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Tamiflu (Oseltamivir) Doesn’t Offer Relief Promised, Study Says
Prescriptions are usually written after 24-hour window of opportunity (Oct. 25)
New research from the University of Georgia College of Public Health indicates that the influenza drug Tamiflu (oseltamivir, Genentech) may not have all of the benefits that flu sufferers and physicians are hoping for.
“Based on published trials and the conventional wisdom, we thought Tamiflu prevents complications, prevents hospitalizations, and is especially good in the vulnerable populations, but we didn’t find support for any of that,” said Dr. Mark Ebell, associate professor of epidemiology.
The findings were based on a meta-analysis of three published and eight unpublished double-blind, placebo-controlled clinical trials of Tamiflu that were conducted in several countries between 1997 and 2000.
The results of the new study will be published in an upcoming issue of Family Practice.
While other reviews have reported reductions in complications due to Tamiflu’s medicinal effect, Ebell’s analysis found no decrease. His team’s analysis eliminated the inclusion of acute bronchitis, a self-limiting viral illness, as a complication and considered only pneumonia, sinusitis, and otitis media as complications requiring antivirals.
“We saw a small difference in the likelihood that pneumonia would develop in those patients who were later confirmed to have influenza, but it was only a 0.9% reduction,” Ebell said. “However, if you look at all patients given oseltamivir for suspected influenza, which is what happens in practice, there was no difference in pneumonia. So, we found no real difference in the likelihood of important complications.”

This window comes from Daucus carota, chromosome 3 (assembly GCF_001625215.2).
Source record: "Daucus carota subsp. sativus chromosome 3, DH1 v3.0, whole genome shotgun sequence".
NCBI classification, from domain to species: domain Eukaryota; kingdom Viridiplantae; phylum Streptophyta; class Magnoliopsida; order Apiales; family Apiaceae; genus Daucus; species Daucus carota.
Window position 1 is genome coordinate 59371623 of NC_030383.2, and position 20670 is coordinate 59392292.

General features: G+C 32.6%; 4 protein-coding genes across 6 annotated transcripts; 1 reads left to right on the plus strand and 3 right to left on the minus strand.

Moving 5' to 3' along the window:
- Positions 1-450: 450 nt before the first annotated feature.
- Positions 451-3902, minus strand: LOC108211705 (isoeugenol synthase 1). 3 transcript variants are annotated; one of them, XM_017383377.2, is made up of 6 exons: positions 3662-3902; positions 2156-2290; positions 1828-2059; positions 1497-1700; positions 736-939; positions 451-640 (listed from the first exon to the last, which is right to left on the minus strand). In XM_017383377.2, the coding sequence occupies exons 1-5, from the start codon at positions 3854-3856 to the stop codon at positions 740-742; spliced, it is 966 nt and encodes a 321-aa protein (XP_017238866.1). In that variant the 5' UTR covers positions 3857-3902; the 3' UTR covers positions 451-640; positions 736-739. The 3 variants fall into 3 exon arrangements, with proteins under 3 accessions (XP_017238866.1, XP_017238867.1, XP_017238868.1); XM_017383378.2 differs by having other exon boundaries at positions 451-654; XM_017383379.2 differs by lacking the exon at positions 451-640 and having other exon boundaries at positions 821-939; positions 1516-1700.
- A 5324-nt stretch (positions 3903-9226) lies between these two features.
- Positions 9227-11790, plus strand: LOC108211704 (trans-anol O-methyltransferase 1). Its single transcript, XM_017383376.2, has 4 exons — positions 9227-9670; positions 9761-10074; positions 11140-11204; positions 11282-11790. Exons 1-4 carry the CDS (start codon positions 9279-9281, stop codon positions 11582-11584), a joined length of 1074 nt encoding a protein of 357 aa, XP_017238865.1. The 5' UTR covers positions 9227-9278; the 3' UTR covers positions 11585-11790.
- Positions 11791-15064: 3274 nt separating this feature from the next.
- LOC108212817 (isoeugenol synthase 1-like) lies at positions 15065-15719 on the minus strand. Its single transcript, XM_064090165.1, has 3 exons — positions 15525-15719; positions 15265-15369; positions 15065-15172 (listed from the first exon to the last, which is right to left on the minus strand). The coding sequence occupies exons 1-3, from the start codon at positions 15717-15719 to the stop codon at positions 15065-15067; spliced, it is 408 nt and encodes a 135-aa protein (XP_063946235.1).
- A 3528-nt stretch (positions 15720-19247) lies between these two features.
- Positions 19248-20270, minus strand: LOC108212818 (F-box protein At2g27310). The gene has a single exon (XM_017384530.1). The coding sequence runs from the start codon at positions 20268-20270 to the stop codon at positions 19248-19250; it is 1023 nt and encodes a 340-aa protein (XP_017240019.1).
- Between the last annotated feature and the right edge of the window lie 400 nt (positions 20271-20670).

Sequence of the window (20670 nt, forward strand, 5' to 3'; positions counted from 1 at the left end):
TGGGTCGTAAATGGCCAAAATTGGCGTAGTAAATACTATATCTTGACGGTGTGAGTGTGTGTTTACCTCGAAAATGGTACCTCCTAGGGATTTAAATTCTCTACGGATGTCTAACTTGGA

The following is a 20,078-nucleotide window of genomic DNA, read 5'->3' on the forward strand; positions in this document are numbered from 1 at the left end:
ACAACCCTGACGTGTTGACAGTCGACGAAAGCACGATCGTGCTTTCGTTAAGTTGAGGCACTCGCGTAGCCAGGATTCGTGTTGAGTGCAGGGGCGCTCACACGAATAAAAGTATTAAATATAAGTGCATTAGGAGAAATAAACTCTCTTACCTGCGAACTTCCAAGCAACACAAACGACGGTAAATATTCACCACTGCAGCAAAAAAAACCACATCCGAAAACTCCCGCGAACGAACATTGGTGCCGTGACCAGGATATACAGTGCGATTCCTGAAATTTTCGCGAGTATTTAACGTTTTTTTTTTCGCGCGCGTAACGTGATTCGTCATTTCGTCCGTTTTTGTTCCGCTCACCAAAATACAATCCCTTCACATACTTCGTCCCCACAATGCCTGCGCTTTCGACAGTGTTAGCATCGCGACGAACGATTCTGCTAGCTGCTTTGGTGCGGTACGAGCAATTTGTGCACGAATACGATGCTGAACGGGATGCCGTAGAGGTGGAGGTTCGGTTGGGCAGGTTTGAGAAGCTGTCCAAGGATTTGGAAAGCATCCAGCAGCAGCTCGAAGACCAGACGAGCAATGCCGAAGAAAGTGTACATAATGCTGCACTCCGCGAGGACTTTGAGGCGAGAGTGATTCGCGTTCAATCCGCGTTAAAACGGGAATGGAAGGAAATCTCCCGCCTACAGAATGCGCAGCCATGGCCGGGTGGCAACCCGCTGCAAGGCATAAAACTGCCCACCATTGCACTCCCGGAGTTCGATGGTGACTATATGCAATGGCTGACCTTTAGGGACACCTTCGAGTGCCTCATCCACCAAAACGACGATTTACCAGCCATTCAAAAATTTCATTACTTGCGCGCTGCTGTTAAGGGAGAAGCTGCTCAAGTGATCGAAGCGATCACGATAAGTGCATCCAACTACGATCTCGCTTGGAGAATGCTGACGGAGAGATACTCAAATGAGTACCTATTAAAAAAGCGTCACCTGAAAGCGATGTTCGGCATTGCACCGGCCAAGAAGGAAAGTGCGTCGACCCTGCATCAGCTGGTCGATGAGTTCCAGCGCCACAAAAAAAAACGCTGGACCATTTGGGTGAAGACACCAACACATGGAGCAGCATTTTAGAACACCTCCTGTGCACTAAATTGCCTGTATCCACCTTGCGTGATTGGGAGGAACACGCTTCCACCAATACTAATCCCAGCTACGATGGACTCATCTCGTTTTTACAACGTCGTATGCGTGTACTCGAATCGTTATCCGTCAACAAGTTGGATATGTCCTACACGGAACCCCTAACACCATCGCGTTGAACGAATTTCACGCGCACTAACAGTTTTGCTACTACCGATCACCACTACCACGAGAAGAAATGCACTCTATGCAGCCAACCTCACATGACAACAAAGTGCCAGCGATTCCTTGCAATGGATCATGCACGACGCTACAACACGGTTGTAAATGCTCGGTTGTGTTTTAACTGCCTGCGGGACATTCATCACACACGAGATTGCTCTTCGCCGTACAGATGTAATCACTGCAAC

Ebell and his team also evaluated the duration of symptoms. “When we looked at the data, they were actually pretty disappointing,” Ebell said. “In the published studies, there appeared to be about a 30-hour benefit for people with confirmed influenza, but when we looked at all the data and looked at who would be given the drug in the primary care office with suspected flu, there was only about a 20-hour benefit.”
For patients who waited longer than 24 hours to seek care, the benefits decreased dramatically.
“That makes sense based on what we know about how the drug works,” he said.
Tamiflu prevents respiratory cells from bursting open and releasing viral particles. Once cells begin to burst, the medication loses its effectiveness. Too often, physicians will write prescriptions long after the 24-hour window of treatment closes, Ebell said.
While most of the trials enrolled participants who were generally healthy, two studies selectively included people who were over 65 years of age, and another study looked specifically at patients with cardiopulmonary disease. However, these studies were not published, and none of them found a reduction in complications in these high-risk populations.
Overall, hospitalizations were uncommon, occurring in 33 of 2,633 patients treated with Tamiflu and in 22 of 1,694 patients given placebo.
Source: University of Georgia, October 25, 2012.